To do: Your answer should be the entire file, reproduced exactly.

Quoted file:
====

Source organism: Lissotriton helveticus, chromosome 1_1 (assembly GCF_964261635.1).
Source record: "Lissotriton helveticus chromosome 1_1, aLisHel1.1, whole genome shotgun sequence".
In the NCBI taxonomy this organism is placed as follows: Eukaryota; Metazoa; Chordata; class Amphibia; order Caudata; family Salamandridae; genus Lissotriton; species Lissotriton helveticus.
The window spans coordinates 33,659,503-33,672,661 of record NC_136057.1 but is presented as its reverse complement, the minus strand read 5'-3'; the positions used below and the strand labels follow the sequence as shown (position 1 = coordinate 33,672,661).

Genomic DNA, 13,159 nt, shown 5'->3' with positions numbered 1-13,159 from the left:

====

Source organism: Lissotriton helveticus, chromosome 1_1 (assembly GCF_964261635.1).
Source record: "Lissotriton helveticus chromosome 1_1, aLisHel1.1, whole genome shotgun sequence".
In the NCBI taxonomy this organism is placed as follows: Eukaryota; Metazoa; Chordata; class Amphibia; order Caudata; family Salamandridae; genus Lissotriton; species Lissotriton helveticus.
The window spans coordinates 33,659,503-33,672,661 of record NC_136057.1 but is presented as its reverse complement, the minus strand read 5'-3'; the positions used below and the strand labels follow the sequence as shown (position 1 = coordinate 33,672,661).

Genomic DNA, 13,159 nt, shown 5'->3' with positions numbered 1-13,159 from the left: